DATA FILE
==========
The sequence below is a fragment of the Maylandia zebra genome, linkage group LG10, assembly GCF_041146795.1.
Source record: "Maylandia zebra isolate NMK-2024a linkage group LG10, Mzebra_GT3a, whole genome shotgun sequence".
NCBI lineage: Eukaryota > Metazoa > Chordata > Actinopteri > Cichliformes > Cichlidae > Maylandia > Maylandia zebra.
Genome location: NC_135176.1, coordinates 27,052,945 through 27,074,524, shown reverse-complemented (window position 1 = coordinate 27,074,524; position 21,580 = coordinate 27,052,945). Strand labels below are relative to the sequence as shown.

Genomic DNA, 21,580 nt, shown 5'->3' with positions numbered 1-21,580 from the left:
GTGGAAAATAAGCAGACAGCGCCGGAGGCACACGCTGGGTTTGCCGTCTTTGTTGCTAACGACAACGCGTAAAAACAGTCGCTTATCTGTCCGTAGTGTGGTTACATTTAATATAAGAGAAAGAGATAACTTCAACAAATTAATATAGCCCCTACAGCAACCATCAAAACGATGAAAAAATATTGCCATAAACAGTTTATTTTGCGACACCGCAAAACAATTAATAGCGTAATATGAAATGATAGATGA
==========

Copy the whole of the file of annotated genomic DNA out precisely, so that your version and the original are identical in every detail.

The sequence below is a fragment of the Maylandia zebra genome, linkage group LG10, assembly GCF_041146795.1.
Source record: "Maylandia zebra isolate NMK-2024a linkage group LG10, Mzebra_GT3a, whole genome shotgun sequence".
NCBI lineage: Eukaryota > Metazoa > Chordata > Actinopteri > Cichliformes > Cichlidae > Maylandia > Maylandia zebra.
Genome location: NC_135176.1, coordinates 27,052,945 through 27,074,524, shown reverse-complemented (window position 1 = coordinate 27,074,524; position 21,580 = coordinate 27,052,945). Strand labels below are relative to the sequence as shown.

Genomic DNA, 21,580 nt, shown 5'->3' with positions numbered 1-21,580 from the left:
GTGGAAAATAAGCAGACAGCGCCGGAGGCACACGCTGGGTTTGCCGTCTTTGTTGCTAACGACAACGCGTAAAAACAGTCGCTTATCTGTCCGTAGTGTGGTTACATTTAATATAAGAGAAAGAGATAACTTCAACAAATTAATATAGCCCCTACAGCAACCATCAAAACGATGAAAAAATATTGCCATAAACAGTTTATTTTGCGACACCGCAAAACAATTAATAGCGTAATATGAAATGATAGATGA